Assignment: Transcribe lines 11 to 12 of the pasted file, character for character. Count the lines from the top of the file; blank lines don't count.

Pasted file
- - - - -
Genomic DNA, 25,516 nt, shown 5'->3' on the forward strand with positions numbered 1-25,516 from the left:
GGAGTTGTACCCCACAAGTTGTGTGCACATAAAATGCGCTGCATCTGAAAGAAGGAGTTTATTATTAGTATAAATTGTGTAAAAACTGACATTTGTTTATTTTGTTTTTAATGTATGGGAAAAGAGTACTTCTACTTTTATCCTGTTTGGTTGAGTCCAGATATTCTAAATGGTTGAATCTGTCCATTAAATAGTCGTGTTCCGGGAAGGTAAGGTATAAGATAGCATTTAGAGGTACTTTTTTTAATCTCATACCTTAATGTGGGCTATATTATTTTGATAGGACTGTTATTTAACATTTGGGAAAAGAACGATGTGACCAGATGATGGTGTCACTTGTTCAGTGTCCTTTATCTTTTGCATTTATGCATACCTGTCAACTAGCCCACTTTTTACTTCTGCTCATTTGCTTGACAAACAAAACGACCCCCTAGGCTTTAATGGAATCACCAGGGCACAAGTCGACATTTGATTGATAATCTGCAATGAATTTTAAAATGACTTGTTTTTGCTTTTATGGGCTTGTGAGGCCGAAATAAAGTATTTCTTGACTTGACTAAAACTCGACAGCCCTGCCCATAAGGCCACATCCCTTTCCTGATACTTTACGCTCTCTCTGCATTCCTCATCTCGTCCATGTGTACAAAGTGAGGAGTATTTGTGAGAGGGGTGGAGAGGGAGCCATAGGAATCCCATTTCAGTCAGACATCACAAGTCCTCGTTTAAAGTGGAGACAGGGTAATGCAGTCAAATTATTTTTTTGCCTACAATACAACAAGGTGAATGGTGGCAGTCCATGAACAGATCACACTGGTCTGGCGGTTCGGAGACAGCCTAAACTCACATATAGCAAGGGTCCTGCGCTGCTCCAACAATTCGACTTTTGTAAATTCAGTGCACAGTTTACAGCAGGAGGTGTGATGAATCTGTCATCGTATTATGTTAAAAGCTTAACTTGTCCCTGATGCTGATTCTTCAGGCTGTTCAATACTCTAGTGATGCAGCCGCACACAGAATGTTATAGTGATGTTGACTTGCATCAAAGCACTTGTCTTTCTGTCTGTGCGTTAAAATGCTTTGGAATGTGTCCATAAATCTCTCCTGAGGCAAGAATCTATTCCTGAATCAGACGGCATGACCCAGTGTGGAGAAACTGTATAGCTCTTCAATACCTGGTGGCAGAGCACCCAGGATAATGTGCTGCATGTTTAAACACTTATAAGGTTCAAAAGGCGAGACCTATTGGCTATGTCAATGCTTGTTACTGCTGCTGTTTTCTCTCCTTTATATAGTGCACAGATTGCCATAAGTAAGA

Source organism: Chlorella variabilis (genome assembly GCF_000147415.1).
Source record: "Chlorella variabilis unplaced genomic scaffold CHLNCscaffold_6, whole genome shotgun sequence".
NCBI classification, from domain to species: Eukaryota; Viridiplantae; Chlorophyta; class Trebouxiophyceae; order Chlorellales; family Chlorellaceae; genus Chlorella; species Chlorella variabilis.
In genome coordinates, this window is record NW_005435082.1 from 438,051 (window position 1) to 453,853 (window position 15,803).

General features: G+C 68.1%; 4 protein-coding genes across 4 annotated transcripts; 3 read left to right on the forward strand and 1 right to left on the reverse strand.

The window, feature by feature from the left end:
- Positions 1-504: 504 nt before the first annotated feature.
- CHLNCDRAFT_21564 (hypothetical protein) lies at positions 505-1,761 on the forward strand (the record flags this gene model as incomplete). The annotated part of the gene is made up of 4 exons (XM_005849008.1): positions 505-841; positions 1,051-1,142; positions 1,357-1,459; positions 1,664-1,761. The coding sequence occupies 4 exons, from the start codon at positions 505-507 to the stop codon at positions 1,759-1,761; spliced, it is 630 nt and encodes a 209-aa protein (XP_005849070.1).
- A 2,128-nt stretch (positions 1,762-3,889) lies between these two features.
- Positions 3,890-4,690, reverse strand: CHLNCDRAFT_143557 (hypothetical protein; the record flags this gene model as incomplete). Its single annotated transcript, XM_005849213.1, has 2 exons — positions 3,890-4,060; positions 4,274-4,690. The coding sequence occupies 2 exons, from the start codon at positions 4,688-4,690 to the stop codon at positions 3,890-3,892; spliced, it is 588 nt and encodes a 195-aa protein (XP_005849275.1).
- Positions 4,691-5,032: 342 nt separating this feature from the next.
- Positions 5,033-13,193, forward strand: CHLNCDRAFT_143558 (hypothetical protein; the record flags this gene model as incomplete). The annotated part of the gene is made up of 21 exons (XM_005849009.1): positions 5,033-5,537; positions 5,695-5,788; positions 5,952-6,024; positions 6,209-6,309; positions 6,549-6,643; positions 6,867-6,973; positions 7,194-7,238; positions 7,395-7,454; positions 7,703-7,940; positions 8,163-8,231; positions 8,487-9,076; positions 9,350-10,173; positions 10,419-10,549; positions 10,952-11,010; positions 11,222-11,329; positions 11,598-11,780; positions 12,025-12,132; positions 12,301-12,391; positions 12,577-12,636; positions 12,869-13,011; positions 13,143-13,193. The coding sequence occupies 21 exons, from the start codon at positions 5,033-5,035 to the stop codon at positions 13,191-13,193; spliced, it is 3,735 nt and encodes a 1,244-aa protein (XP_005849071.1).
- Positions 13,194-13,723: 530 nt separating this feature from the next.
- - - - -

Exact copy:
- A 2,128-nt stretch (positions 1,762-3,889) lies between these two features.
- Positions 3,890-4,690, reverse strand: CHLNCDRAFT_143557 (hypothetical protein; the record flags this gene model as incomplete). Its single annotated transcript, XM_005849213.1, has 2 exons — positions 3,890-4,060; positions 4,274-4,690. The coding sequence occupies 2 exons, from the start codon at positions 4,688-4,690 to the stop codon at positions 3,890-3,892; spliced, it is 588 nt and encodes a 195-aa protein (XP_005849275.1).